How to watch 'Dune: Part One' online right now on Netflix, Max and more

Timothée Chalamet and Rebecca Ferguson in a still from 'Dune: Part 1'
(Image credit: Warner Pictures)

Whether you're coming to the adaptation of Frank Herbert's classic sci-fi novel for the first time or want to remind yourself of what happened in the lead up to the second and concluding part that's in cinemas now, we're here to explain how to watch "Dune: Part One" online and from anywhere with a VPN.

"Dune: Part One" streaming info

"Dune: Part One" is currently available to watch on various streaming services around the world.
• U.S. — Max
• U.K. — Netflix
• CAN — Crave (Coming Mar. 18)
• Watch anywhere – Try NordVPN risk-free trial

The good news, for old spice-lords and new fans alike, is that the Denis Villeneuve-helmed vision is available to stream from home in most countries. 

"Dune" is the tale of House Atreides, with son Paul (Timothée Chalamet), patriarch Leto (Oscar Isaac) and Lady Jessica (Rebecca Ferguson) the family that gains power over the spice-mining planet Arrakis.

While the Atreides family has enemies lurking in every corner, it also has allies, such as Duncan Idaho (Jason Momoa) the tough soldier who trains young Paul in combat.

The 'breathtaking' sequel may have started amazingly at the box office, but "Dune: Part One" had a lot of success in its own right. It made $434 million worldwide and bagged six Oscars.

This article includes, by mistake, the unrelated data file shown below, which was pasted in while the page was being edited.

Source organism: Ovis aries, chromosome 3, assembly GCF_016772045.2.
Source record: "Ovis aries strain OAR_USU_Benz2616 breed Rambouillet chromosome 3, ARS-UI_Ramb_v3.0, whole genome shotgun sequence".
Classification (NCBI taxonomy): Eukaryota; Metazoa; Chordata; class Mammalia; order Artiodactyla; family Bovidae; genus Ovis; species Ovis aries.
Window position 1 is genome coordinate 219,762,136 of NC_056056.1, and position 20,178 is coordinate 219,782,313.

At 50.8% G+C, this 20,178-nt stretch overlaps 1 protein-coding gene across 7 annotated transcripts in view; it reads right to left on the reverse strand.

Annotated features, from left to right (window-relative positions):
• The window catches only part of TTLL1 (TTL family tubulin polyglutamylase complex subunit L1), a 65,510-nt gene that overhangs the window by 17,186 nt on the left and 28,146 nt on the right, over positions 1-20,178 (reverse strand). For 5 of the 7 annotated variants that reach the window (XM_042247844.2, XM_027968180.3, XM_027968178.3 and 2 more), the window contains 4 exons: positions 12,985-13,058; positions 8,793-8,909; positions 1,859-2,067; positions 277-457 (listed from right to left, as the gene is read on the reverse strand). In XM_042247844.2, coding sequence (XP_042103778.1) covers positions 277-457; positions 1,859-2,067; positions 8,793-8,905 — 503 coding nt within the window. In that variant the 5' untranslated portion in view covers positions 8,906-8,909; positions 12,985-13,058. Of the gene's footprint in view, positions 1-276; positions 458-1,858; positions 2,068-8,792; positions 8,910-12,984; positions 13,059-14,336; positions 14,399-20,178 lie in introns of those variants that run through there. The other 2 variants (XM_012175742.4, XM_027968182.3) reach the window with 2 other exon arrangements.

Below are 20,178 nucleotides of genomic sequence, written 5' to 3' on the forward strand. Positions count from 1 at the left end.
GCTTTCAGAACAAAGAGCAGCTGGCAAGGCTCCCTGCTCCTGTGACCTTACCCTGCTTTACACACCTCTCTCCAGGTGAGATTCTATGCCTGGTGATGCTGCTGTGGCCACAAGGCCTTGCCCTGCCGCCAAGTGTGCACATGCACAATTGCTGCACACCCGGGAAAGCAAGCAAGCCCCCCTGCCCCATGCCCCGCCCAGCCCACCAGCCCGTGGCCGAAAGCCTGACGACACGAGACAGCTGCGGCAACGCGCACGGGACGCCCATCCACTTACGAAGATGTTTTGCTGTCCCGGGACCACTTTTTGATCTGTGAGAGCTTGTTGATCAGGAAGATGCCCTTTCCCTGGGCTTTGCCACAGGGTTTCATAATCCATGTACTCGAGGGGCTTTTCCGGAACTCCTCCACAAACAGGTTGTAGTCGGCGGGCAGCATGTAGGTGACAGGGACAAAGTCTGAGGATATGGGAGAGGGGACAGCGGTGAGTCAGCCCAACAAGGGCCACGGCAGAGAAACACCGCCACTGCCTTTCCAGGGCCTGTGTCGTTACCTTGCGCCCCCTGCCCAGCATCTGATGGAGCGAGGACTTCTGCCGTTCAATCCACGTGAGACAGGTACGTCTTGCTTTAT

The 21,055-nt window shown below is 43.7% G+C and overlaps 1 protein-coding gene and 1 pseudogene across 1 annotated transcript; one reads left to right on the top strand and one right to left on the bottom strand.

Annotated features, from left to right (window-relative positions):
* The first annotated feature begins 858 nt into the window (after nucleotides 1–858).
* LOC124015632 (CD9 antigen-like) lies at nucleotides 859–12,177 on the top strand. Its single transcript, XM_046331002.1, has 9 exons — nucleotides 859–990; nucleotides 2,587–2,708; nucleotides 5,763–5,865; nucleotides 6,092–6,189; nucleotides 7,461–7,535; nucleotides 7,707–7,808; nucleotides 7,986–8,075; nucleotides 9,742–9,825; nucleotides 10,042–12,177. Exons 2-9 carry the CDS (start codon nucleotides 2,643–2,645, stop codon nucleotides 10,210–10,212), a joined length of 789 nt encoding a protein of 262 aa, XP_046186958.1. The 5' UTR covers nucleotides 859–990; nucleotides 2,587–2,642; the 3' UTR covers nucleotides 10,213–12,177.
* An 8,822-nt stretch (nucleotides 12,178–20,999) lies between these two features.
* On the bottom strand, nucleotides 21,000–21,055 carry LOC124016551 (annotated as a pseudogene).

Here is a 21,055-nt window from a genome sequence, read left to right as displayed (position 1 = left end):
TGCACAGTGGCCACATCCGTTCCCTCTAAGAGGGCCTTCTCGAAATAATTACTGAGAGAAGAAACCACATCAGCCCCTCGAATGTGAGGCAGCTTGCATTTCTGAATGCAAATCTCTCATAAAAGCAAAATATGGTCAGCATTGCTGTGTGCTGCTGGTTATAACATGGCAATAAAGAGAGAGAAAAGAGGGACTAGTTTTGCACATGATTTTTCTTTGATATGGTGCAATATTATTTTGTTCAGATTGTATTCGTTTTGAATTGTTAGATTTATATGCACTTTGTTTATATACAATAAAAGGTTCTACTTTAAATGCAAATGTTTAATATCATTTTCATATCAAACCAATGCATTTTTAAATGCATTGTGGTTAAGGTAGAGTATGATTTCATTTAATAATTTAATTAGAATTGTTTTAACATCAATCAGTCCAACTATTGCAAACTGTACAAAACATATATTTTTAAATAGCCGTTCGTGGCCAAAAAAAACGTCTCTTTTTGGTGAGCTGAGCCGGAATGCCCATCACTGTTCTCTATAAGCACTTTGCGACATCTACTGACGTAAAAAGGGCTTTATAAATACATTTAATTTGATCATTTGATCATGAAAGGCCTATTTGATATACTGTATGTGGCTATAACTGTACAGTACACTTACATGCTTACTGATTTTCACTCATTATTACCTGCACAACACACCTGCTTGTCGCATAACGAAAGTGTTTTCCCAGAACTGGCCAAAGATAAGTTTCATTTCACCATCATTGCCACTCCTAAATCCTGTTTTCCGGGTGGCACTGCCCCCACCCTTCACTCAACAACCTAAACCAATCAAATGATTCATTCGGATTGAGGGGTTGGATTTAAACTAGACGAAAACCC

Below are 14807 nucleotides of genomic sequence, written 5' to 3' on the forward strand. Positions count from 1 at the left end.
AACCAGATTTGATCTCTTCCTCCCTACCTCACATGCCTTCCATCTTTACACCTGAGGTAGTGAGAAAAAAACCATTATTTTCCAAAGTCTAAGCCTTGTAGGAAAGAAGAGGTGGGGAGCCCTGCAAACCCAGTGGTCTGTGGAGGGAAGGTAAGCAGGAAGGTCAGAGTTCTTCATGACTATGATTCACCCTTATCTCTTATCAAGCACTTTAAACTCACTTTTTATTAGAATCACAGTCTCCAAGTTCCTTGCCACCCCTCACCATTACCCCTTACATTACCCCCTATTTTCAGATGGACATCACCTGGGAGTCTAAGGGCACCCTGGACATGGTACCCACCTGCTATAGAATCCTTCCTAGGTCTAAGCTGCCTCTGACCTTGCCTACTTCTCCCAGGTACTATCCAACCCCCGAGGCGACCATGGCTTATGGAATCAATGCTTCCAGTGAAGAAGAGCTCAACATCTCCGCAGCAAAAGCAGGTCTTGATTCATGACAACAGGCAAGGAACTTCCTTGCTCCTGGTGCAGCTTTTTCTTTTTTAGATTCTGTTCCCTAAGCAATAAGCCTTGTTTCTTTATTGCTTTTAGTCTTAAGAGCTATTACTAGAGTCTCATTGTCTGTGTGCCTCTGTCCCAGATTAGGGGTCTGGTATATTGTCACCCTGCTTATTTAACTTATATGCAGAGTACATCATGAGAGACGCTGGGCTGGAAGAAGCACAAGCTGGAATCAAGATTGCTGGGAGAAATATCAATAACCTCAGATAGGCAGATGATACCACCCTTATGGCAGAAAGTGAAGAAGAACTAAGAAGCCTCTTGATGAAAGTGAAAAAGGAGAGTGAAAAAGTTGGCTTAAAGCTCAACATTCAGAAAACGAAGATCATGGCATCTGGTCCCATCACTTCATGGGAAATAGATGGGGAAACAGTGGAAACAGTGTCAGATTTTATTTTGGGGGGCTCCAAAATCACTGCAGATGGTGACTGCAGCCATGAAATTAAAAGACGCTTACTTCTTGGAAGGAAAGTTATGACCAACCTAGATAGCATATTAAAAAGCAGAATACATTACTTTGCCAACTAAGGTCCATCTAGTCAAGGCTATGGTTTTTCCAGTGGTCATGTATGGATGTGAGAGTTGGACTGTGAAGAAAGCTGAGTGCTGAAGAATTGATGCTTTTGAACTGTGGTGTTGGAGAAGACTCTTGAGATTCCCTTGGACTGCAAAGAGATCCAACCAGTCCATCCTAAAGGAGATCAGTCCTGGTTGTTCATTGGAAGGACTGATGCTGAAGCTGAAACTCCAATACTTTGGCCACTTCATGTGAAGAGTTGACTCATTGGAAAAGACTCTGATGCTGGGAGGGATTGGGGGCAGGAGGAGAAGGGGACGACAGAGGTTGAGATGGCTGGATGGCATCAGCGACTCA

Here's where to watch "Dune: Part One" online – no matter where you are in the world – and potentially for free.

How to watch 'Dune' on Netflix in the U.K.

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U.K. film fans can watch "Dune: Part One" on the planet's most popular streaming service: Netflix.

In the U.K., Netflix costs from only £4.99/month. That permits content in Full HD and up to two devices in the household watching at once, but is ad-supported.

It costs £10.99/month to watch ad-free, while £17.99/month gets Brits the Premium plan that ramps the picture quality up to 4K, adds immersive spatial audio and allows up to four simultaneous users.

If you're away from the U.K. and want to watch "Dune" on Netflix, then you'll need to use a VPN as it will be geo-blocked. Keep reading for more information on how.

How to watch "Dune: Part One" online from anywhere

Away from home at the moment and blocked from watching "Dune" on your domestic Netflix or other streaming subscription?

You can still watch the movie thanks to the wonders of a VPN (Virtual Private Network). The software allows your devices to appear to be back in your home country regardless of where in the world you are. So ideal for film fans away on vacation or on business. Our favorite is NordVPN. It's the best on the market:


There's a good reason you've heard of NordVPN. We specialize in testing and reviewing VPN services and NordVPN is the one we rate best. It's outstanding at unblocking streaming services, it's fast and it has top-level security features too. With over 6,000 servers, across 61 countries, and at a great price too, it's easy to recommend.